The Father, with the Son and the Holy Ghost, laid His hand on the head of Peter (and made him archbishop of the wholeworld: Paris B). All that is bound or loosed by him on earth shall be so in heaven; none who is not ordained by him shall be accepted. Each of the apostles was separately blessed (there are omissions of single names in one or other of the three texts). Andrew, James, John, Philip (the cross will precede him wherever he goes), Thomas, Bartholomew (he will be the depositary of the mysteries of the Son), Matthew (his shadow will heal the sick) James son of Alphaeus, Simon Zelotes, Judas of James, Thaddeus, Matthias who was rich and left all to follow Jesus).

And now, my brethren the apostles, forgive me: I, Bartholomew, am not a man to be honoured.
James continues:
The glorification of St. Bartholomew is another purpose of the writer: the special blessings given to him recall the attitude which he takes in the Gospel (i. 1, 8) as inquiring into the mysteries of heaven, and seeing things which are hidden from others. Both Gospel and Book are specially interested in the Descent into Hell, the Resurrection, and the redemption of Adam.

Bartholomew (Nathanael) was told (in St. John's Gospel) that he would see the angels ascending and descending upon the Son of Man. This promise is fulfilled in the Gospel (i. 6, 231 and very often in the Book: in St. John we also read of his being 'under the fig-tree', and this was probably enough to suggest to the Coptic author of the Book that he was a gardener.

The Martyrdom of the Holy and Glorious Apostle Bartholomew

Introductory Notice to Apocrypha of the New Testament -- Notes written by Professor M.B. Riddle, D.D., describing the writings of the ante-Nicene fathers, such as the apocryphal acts of the apostles after Christ's ascension.
But while the early Church exercised proper discernment, and the Canon of the New Testament was soon definitely recognised and universally accepted, the apocryphal writings were not without influence. The sacred legends, the ecclesiastical traditions, all too potent in their effect, are in many cases to be traced to these writings.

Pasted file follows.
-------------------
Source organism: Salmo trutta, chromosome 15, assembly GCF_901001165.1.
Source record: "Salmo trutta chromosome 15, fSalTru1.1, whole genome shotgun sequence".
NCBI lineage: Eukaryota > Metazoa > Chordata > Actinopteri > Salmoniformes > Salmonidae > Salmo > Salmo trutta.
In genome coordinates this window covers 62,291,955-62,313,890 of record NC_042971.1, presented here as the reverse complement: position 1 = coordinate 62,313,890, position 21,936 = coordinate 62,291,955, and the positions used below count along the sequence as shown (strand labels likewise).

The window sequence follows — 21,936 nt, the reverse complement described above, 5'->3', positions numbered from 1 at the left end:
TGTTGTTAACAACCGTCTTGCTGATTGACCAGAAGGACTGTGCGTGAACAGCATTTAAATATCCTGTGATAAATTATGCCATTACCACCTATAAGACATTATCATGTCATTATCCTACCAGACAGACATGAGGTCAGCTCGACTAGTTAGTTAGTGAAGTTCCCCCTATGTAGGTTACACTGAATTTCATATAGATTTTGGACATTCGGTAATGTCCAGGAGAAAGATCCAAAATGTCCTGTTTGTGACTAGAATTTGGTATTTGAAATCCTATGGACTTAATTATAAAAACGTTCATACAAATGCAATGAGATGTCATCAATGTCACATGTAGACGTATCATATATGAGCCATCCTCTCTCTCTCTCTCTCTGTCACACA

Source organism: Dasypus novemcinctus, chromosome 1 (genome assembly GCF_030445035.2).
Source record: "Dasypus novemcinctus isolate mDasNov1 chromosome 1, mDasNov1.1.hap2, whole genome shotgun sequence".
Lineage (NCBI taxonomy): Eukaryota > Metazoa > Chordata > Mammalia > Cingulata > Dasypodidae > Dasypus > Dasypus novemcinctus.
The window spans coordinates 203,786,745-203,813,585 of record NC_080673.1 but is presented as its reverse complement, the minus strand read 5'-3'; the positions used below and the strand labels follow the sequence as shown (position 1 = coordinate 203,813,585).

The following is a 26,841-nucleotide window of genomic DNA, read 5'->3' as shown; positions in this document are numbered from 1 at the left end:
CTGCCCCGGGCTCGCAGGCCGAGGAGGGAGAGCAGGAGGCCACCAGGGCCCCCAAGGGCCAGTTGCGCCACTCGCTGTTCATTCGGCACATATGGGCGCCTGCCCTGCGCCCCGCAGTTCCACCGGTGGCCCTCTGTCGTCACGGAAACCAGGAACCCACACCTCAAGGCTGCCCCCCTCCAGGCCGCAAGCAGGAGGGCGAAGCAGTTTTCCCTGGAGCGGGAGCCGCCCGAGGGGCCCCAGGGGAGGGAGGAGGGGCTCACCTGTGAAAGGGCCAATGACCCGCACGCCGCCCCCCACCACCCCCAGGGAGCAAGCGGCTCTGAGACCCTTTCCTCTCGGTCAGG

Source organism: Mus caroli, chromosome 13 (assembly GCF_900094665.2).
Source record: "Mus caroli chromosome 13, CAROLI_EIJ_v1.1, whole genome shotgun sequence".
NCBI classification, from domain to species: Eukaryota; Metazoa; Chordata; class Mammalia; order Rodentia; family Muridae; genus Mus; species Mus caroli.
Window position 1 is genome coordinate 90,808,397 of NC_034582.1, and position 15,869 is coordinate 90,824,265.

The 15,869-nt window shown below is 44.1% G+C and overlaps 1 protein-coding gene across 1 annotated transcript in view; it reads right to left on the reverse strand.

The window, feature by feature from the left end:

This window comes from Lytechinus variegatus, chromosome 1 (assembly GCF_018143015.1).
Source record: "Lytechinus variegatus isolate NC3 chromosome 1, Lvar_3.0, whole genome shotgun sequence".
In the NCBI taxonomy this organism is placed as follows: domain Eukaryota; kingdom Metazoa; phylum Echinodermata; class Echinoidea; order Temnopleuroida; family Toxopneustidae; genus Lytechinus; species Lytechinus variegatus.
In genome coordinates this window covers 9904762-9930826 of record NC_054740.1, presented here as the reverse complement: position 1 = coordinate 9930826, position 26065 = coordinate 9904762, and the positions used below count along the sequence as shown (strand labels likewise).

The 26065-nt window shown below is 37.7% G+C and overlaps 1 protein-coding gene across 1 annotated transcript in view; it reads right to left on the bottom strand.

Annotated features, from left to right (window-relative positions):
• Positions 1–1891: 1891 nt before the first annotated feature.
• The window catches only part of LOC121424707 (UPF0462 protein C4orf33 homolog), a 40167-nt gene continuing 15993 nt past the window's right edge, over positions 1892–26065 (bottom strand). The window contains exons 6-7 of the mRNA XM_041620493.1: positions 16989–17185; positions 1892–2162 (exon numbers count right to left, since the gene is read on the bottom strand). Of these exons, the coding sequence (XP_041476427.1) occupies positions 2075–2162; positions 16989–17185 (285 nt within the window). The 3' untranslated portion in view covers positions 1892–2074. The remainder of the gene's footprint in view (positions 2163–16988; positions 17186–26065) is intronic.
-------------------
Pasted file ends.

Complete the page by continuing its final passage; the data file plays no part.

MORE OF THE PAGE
We have in ancient literature, especially Greek literature, a long series of fabulous histories attached to the names of men who made themselves famous either in arts or arms.... It is not to be wondered at, then, that round the names of Christ and His apostles, who had brought about social changes greater than those effected by the exploits of any hero of old, there should gather, as the result of the wondering awe of simple-minded men, a growth of the romantic and the fabulous....These stories came at length to form a sort of apostolic cycle, of which the documents following are portions. They exists also in a Latin form in the ten books of the Acts of the Apostles, compiled probably in the sixth century, and falsely attributed to Abdias, the first bishop of Babylon, by whom it was, of course, written in Hebrew.
XI. Martyrdom of Bartholomew.-This Greek text, now for the first time edited by Tischendorf, is very similar to the account of Bartholomew in Pseudo-Abdias. The editor is inclined to believe, not that the Greek text is a translation of Abdias, which it probably is, but that both it and Abdias are derived from the same source.

Martyrdom of the Holy and Glorious Apostle Bartholomew (published by The Interactive Bible)
The Martyrdom of St. Bartholomew (published by New Advent)

Both copies of the text seem to have been drawn from the same source, probably The Ante-Nicene Fathers: Translation of the Writings of the Fathers Down to A.D. 325 (Latin Christianity), by Roberts et al., most recently published by Eerdmans in 1951.

This translation differs in descriptive details from the Martyrdom edited by James, but the events of the stories are the same.

Below I provide parts of the Martyrdom which emphasize Bartholomew's ability to heal illness and to cast out demons. Such miracles are particularly relevant to the work of Guthlac, an Anglo-Saxon predecessor of Rahere who founded Croyland Abbey,  whose story provides precedents for several incidents in the founding of St. Bartholomew the Great; and of course to Rahere's foundation of the Priory and Hospital of St. Bartholomew.
To this India, then, the holy Bartholomew the apostle of Christ went, and took up his quarters in the temple of Astaruth, and lived there as one of the pilgrims and the poor.

In this temple, then, there was an idol called Astaruth, which was supposed to heal the infirm, but rather the more injured all.... And he brought upon them troubles, infirmities, damage, violence, and much affliction; and when any one sacrificed to him, the demon, retiring, appeared to give a cure to the person in trouble; and the foolish people, seeing this, believed in him.

And it came to pass, that while the holy apostle of Christ, Bartholomew, stayed there, Astaruth gave no response, and was not able for curing. And when the temple was full of sick persons, who sacrificed to him daily, Astaruth could give no response; and sick persons who had come from far countries were lying there.
[Presumably after the arrival of Bartholomew, Astaruth was not able to harm people at all, so those who were still ill were those afflicted before the Apostle arrived.]